TORONTO — The province provided the Ontario Hockey League with $2.35 million Wednesday for teams’ post-secondary education programs, but more could be coming to help the league resume play during the COVID-19 pandemic.
The $2.35 million was part of $15.3 million in funding from the Ontario government to support sport and recreation organizations and high-performance athletes during the pandemic. Lisa MacLeod, Ontario’s Ministry of Heritage, Sport, Tourism and Culture Industries, unveiled the initiative, adding each of the 17 Ontario-based clubs will receive $138,000 to assist with player scholarship commitments.
The OHL is the only one of Canada’s three major-junior hockey leagues not to start its season yet. MacLeod said talks continue between the league and province on return-to-play protocols and she’s optimistic an agreement can be reached soon.
“I’m optimistic by the end of this month we’ll be able to make an announcement and they (OHL) can get to work on selecting a location or venues in which they will play,” MacLeod said. “Once we’ve got the sign-off and protocols in place, I’ll leave the planning on when the season resumes to (OHL commissioner) David Branch and his team. We’re all working very had to make this happen.
“We know we’ve got some really great OHL players that are going to make a real difference in the game of hockey in years to come. But we want to make sure we do that safe so we don’t have an impact on their physical health.
The other initiatives in Wednesday’s announcement include:
- $3 million in 2020-21 for SPORT4ONTARIO to deliver a pilot program that helps youth and their families regain confidence in sport and recreation activities.
- $3.6 million for 63 recognized provincial sport organizations.
- $6.36 million in 2020-21 for Quest for Gold Canada to support approximately 550 provincial athletes who’ve reached national competition level, as part of Quest for Gold’s Canada Card program.
Ontario becomes the latest province to announce some level of funding for major-junior hockey during the pandemic.
Saskatchewan has given $3 million combined to its five Western Hockey League teams. Alberta has introduced a program allowing league teams and other sports and arts organizations to apply for 25 per cent of eligible expenses on their two most recent financial statements.
Quebec has given $12 million combined to its 12 Quebec Major Junior Hockey League clubs.
MacLeod said additional provincial financial assistance could be available to the OHL, but couldn’t say how much.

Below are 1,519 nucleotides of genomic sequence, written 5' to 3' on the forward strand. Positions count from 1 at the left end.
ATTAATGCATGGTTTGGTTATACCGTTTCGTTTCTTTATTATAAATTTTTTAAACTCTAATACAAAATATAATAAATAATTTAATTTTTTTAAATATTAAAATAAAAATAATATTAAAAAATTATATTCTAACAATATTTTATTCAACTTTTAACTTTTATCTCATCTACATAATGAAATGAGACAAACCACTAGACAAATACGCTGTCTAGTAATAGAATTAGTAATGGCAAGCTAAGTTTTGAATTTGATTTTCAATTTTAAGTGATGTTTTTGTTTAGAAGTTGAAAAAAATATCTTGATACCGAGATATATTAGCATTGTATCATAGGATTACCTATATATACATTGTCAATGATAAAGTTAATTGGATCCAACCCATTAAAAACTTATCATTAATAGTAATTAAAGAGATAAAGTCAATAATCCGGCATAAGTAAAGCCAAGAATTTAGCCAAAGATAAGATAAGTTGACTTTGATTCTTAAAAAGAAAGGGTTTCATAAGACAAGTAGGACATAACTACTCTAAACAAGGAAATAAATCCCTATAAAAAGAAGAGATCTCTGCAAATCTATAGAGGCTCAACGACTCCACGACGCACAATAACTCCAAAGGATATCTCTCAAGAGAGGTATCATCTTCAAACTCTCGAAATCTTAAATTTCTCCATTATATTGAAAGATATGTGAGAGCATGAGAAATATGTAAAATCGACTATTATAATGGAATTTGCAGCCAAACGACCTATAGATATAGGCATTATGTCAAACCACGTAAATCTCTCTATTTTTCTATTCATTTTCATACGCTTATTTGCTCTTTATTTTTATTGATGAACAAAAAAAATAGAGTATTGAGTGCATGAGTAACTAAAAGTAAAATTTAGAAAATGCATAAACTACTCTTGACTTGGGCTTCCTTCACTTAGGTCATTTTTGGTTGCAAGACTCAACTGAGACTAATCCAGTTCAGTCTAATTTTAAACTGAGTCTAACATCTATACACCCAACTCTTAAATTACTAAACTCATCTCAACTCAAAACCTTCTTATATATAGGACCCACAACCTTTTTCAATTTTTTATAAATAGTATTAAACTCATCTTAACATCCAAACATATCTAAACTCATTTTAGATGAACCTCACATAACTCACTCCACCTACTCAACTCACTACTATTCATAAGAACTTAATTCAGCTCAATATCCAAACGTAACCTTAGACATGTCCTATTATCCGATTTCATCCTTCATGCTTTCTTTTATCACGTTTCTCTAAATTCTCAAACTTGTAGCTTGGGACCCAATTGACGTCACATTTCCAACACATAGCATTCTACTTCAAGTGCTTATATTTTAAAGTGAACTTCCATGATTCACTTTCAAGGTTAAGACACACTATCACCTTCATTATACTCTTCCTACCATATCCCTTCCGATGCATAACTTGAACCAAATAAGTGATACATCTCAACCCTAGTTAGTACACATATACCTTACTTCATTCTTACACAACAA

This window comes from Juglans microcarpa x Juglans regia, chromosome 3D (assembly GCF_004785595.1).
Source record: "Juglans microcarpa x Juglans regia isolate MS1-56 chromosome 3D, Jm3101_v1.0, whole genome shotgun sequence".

“I’m optimistic we can provide them with some level of financial aid,” she said. “What that is, I have no idea at this point because we haven’t had the return-to-play protocol signed off and we’re not looking at the moment on where they might be playing.
“The conversation is ongoing with them and it’s an important dialogue that’s continuing.”
OHL commissioner David Branch said Wednesday’s announcement was important to his league.
“It will help address the substantial cost of the scholarship program to OHL teams, who have not been on the ice since March 2020,” he said in a statement. “Getting players back on the ice as quickly as possible continues to be our main priority and we will continue to work diligently with the government to ensure a safe return to play this season.
“We look forward to Minister MacLeod’s announcement on the matter of returning to play along with details on further financial aid for the league.”
One issue that will have to be resolved is the border. The OHL has three American teams _ the Erie Otters in Pennsylvania and the Saginaw Spirit and Flint Firebirds in Michigan.
While Canadians continue to be vaccinated, some officials say Ontario has already entered a third wave of the pandemic. But MacLeod doesn’t believe that would impact the OHL’s potential resumption of play.
“We’ve been quite successful at the AHL and NHL level preventing the spread of COVID-19,” she said. “We want to make sure that once we sign off on (OHL) return to play that the integrity of that bubble will prevent the spread of COVID-19 or any of the variants of concern (and) that work again is ongoing.
“We do have a great deal of concern here but I think if we get to the point where we’ve got he chief medical officer of health signing off, then we will have an iron-clad bubble that will protect the athletes and allow them to get a season in.”
Should the OHL resume play, MacLeod said it would be without fans in the stands.
“That (fans at games) will be, I think, ruled off the table in the immediate term,” she said. “We’ve had conversations with the (Ottawa) Senators and (Toronto Maple) Leafs even this week about what a return would look like, but at this point in time that’s not been cleared by the chief medical officer of health.”